If the supply is reversed or there are voltage spikes on the supply, a 1N4148 will fail.

A 1N4148 is perfectly rated to handle the relay switch off current, and operating voltage, but it is the supply reversal and voltage spikes that will take it out.

Speed is completely irrelevant

Mark
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Mikehibbett
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Post Number: 123
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Posted on Tuesday, 09 August, 2005 - 04:34 pm:   Edit Post Delete Post Print Post

>Speed is completely irrelevant

Could you elaborate on that Mark? I would have assumed that if the diode takes longer to start conducting then the coil will have more time in which to develop a high voltage potential, which can propogate down the circuit. I'd be interested to hear an experts view on it.

Mike.
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Epithumia
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Post Number: 11
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Posted on Tuesday, 09 August, 2005 - 06:20 pm:   Edit Post Delete Post Print Post

You were right, Mike. I take it back.

I tried a transistor driving a relay with an old 1N4001. To the limit of what a 20MHz analogue scope can show, there is no problem with turn-on time. The back EMF of the relay was totally suppressed by the rectifier (except for the forward voltage drop of the rectifier, of course).

--

Not sure what you mean about the voltage, Mark. The 1N4148 can take 100V reverse voltage (Philips). I assume the relay is driven from 5-12V. There will be no reverse spike, and the forward spike is suppressed by the diode.

--

I tried another little experiment: a 10kHz TTL oscillator driving into a resistive divider through a 1N4001. The results are quite dramatic, and an eye opener for anyone thinking of using a rectifier in a logic circuit.

In contrast, a 1N4148 gave a nice square wave.

Experiment

However, as the scope trace shows, the rectifier's slow switching speed only applies when going from forward to reverse bias, not the other way round. This means that the rectifier can suppress back EMF fine.
The price of getting what you want is getting what you once wanted.
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Mikehibbett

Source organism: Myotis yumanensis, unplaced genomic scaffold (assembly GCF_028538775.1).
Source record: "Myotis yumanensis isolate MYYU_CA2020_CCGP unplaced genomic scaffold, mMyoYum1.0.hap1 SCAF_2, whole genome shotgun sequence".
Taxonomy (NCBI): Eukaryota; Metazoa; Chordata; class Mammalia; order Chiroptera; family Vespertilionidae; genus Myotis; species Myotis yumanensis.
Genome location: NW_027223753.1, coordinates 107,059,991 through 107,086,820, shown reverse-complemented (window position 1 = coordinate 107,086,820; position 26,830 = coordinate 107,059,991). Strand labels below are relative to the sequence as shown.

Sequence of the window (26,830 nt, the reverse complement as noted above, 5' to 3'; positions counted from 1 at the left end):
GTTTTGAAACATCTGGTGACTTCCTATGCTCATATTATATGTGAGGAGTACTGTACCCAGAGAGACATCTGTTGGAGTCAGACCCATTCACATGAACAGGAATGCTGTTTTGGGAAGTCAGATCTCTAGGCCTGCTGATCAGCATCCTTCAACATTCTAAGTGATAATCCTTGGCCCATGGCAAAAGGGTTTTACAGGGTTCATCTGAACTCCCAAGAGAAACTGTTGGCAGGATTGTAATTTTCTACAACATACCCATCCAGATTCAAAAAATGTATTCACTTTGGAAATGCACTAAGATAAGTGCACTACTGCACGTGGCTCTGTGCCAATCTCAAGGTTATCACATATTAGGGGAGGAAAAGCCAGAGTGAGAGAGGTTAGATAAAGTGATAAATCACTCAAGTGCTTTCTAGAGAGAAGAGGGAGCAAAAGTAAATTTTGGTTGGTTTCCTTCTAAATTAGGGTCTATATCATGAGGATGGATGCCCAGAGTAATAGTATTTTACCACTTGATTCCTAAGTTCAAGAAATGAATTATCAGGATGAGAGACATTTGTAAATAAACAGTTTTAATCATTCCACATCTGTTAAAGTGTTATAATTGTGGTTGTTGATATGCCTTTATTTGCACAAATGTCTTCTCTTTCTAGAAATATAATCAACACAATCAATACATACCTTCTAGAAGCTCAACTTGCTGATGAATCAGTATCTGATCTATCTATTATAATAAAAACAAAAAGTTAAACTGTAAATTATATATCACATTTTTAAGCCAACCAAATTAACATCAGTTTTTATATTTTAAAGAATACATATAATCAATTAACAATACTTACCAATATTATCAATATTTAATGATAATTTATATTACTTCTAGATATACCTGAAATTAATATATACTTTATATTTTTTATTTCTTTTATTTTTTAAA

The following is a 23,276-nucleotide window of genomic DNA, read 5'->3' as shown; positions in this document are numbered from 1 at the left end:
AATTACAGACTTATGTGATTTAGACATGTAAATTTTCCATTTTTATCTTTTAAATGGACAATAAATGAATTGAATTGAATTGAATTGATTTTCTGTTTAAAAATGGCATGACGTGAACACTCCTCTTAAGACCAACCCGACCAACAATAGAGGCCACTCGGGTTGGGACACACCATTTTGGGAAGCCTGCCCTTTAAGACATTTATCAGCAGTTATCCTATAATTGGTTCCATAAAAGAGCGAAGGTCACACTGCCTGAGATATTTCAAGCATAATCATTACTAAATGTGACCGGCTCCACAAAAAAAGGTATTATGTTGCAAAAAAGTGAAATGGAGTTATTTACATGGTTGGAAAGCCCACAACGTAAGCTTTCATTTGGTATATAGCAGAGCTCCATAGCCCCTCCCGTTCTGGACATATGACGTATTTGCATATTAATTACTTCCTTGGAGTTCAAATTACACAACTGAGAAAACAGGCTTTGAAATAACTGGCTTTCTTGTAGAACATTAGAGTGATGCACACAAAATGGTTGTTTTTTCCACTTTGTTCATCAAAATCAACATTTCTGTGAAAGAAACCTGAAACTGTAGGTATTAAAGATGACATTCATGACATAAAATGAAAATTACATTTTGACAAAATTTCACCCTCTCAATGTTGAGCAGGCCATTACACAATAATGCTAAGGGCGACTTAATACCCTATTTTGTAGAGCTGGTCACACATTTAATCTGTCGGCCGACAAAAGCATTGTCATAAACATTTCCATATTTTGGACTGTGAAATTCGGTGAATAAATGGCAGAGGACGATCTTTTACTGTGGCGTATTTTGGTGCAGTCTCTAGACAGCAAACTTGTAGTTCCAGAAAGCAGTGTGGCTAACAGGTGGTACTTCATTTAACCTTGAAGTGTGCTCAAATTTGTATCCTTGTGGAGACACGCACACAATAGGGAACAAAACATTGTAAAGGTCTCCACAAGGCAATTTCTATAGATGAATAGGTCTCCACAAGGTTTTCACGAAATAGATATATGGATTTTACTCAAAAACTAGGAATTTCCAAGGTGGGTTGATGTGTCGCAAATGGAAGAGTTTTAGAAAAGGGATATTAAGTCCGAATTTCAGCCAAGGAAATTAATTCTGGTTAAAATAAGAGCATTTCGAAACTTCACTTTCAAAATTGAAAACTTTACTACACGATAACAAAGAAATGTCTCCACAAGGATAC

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Post Number: 124
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Posted on Tuesday, 09 August, 2005 - 07:58 pm:   Edit Post Delete Post Print Post

Thanks for doing that, interesting to see the results.

>and an eye opener for anyone thinking of using a rectifier in a logic circuit.

ahh... ( mike hurries away to update a schematic! )
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Boris
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Post Number: 61
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Posted on Tuesday, 09 August, 2005 - 08:35 pm:   Edit Post Delete Post Print Post

Am I seeing junction capacitance?
www.pyxia.com - BASIC was never less basic.
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Epithumia
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Post Number: 12
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Posted on Tuesday, 09 August, 2005 - 10:07 pm:   Edit Post Delete Post Print Post

I don't think it's capacitance, Boris. The junction capacitance is allegedly 15pF, which won't cause a glitch that big.

I think it's the reverse recovery time of the diode. When a diode is suddenly reverse biased it takes a while for the minority carriers to leave the semiconductor junction. During this time, the diode conducts in the wrong direction (or so my copy of Millman & Halkias says).
The price of getting what you want is getting what you once wanted.
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Mark
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Post Number: 7
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Posted on Wednesday, 10 August, 2005 - 10:21 am:   Edit Post Delete Post Print Post

Mike, Speed is irrelevant because the diode is turning on not off. I don't think you can force the forward voltage across a diode junction to rise much above 1 Volt under any circumstances.

I think Epithumia has also made and illustrated the same point.

My comment about voltage is the result of experience (blown up 1N4148s testify!) It probably is unimportant in 5V logic systems because something else will fail and stop the supply from rising too far, but in automotive systems 200 volt spikes can (and do) happen and anything less than 1N4005 is just not worth the risk.
I don't mean spikes caused by the relay, - cars have motors and unclamped solenoids as well as relays all over the place - sending spikes down the harness.

There are other more reliable ways of protecting relays and their driver transistors in extreme conditions. Let me know if you might need them.

Mark
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Mikehibbett
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Post Number: 129
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Posted on Wednesday, 10 August, 2005 - 10:59 am:   Edit Post Delete Post Print Post

Thanks Mark.
Fortunately my need for back emf suppression is not in a 'mission critical' application, just some simple test equipment used in our lab. But it's always interesting to pick up new tips and ideas so I'm glad for the feedback.

Thanks,

Mike.